AU - Niedner, Matthew F.

AU - Huskins, W Charles

AU - Colantuoni, Elizabeth

AU - Yenokyan, Gayane

AU - Moss, Michele

AU - Rice, Tom B.

AU - Ridling, Debra

AU - Campbell, Deborah

AU - Brilli, Richard J.

PY - 2011/11

Y1 - 2011/11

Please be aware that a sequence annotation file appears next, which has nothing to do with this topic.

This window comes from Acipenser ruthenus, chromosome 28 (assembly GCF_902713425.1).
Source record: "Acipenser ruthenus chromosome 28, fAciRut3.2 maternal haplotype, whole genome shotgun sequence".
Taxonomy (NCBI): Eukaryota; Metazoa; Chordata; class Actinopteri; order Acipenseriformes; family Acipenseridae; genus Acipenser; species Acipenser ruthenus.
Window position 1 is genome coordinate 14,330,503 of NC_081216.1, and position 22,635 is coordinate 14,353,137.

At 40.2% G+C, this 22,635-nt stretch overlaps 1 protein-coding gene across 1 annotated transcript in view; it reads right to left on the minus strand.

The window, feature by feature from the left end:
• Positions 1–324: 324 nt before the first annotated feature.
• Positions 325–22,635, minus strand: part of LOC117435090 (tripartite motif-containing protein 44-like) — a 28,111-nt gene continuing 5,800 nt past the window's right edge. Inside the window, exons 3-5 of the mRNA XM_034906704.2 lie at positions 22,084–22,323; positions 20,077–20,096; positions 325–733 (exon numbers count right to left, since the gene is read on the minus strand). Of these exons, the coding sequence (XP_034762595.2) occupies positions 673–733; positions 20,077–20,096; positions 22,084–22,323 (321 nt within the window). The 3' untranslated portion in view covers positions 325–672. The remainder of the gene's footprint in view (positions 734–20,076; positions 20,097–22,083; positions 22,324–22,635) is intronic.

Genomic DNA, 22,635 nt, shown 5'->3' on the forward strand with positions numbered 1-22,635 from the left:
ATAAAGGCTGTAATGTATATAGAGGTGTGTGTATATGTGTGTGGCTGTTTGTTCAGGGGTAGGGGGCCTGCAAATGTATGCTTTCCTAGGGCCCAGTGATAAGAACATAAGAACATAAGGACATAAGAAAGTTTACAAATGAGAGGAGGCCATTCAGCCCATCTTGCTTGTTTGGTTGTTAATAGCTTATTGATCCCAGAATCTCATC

N2 - OBJECTIVES: To evaluate the long-term impact of pediatric central line care practices in reducing PICU central line - associated bloodstream infection (CLA-BSI) rates and to evaluate the added impact of chlorhexidine scrub and chlorhexidine-impregnated sponges. METHODS: A 3-year, multi-institutional, interrupted time-series design (October 2006 to September 2009), with historical control data, was used. A nested, 18-month, nonrandomized, factorial design was used to evaluate 2 additional interventions. Twenty-nine PICUs were included. Two central line care bundles (insertion and maintenance bundles) and 2 additional interventions (chlorhexidine scrub and chlorhexidine-impregnated sponges) were used. CLA-BSI rates (January 2004 to September 2009), insertion and maintenance bundle compliance rates (October 2006 to September 2009), and chlorhexidine scrub and chlorhexidine-impregnated sponge compliance rates (January 2008 to June 2009) were assessed. RESULTS: The average aggregate baseline PICU CLA-BSI rate decreased 56% over 36 months from 5.2 CLA-BSIs per 1000 line-days (95% confidence interval [CI]: 4.4-6.2 CLA-BSIs per 1000 line-days) to 2.3 CLA-BSIs per 1000 line-days (95% CI: 1.9-2.9 CLA-BSIs per 1000 linedays) (rate ratio: 0.44 [95% CI: 0.37-0.53]; P < .0001). No statistically significant differences in CLA-BSI rate decreases between PICUs using or not using either of the 2 additional interventions were found. CONCLUSIONS: Focused attention on consistent adherence to the use of pediatrics-specific central line insertion and maintenance bundles produced sustained, continually decreasing PICU CLA-BSI rates. Additional use of either chlorhexidine for central line entry scrub or chlorhexidine-impregnated sponges did not produce any statistically significant additional reduction in PICU CLA-BSI rates.